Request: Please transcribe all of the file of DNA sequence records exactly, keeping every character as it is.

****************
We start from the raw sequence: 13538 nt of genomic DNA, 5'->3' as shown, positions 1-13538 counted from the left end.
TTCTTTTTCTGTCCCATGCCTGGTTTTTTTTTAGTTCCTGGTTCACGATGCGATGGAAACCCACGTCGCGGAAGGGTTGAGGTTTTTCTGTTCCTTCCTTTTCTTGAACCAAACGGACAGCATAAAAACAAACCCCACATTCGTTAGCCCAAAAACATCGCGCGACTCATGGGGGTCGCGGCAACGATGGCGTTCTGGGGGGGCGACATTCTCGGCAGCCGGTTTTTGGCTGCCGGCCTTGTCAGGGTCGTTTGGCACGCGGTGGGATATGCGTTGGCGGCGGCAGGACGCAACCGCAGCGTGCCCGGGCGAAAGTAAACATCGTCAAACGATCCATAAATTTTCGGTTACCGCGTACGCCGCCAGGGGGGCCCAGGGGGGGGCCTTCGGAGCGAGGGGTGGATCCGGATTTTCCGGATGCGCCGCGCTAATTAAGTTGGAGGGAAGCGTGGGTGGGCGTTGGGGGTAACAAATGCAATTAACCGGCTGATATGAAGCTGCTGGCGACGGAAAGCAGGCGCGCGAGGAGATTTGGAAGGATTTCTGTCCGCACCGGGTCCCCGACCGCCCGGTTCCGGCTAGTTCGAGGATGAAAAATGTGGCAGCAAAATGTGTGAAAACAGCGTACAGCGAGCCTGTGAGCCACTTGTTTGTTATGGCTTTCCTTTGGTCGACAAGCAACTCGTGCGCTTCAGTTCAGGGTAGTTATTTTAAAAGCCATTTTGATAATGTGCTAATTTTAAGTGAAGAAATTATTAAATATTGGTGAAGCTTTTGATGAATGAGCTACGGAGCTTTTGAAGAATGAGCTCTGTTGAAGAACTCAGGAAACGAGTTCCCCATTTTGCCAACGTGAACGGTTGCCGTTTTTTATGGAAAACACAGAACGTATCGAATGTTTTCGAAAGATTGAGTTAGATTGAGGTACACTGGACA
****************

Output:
We start from the raw sequence: 13538 nt of genomic DNA, 5'->3' as shown, positions 1-13538 counted from the left end.
TTCTTTTTCTGTCCCATGCCTGGTTTTTTTTTAGTTCCTGGTTCACGATGCGATGGAAACCCACGTCGCGGAAGGGTTGAGGTTTTTCTGTTCCTTCCTTTTCTTGAACCAAACGGACAGCATAAAAACAAACCCCACATTCGTTAGCCCAAAAACATCGCGCGACTCATGGGGGTCGCGGCAACGATGGCGTTCTGGGGGGGCGACATTCTCGGCAGCCGGTTTTTGGCTGCCGGCCTTGTCAGGGTCGTTTGGCACGCGGTGGGATATGCGTTGGCGGCGGCAGGACGCAACCGCAGCGTGCCCGGGCGAAAGTAAACATCGTCAAACGATCCATAAATTTTCGGTTACCGCGTACGCCGCCAGGGGGGCCCAGGGGGGGGCCTTCGGAGCGAGGGGTGGATCCGGATTTTCCGGATGCGCCGCGCTAATTAAGTTGGAGGGAAGCGTGGGTGGGCGTTGGGGGTAACAAATGCAATTAACCGGCTGATATGAAGCTGCTGGCGACGGAAAGCAGGCGCGCGAGGAGATTTGGAAGGATTTCTGTCCGCACCGGGTCCCCGACCGCCCGGTTCCGGCTAGTTCGAGGATGAAAAATGTGGCAGCAAAATGTGTGAAAACAGCGTACAGCGAGCCTGTGAGCCACTTGTTTGTTATGGCTTTCCTTTGGTCGACAAGCAACTCGTGCGCTTCAGTTCAGGGTAGTTATTTTAAAAGCCATTTTGATAATGTGCTAATTTTAAGTGAAGAAATTATTAAATATTGGTGAAGCTTTTGATGAATGAGCTACGGAGCTTTTGAAGAATGAGCTCTGTTGAAGAACTCAGGAAACGAGTTCCCCATTTTGCCAACGTGAACGGTTGCCGTTTTTTATGGAAAACACAGAACGTATCGAATGTTTTCGAAAGATTGAGTTAGATTGAGGTACACTGGACA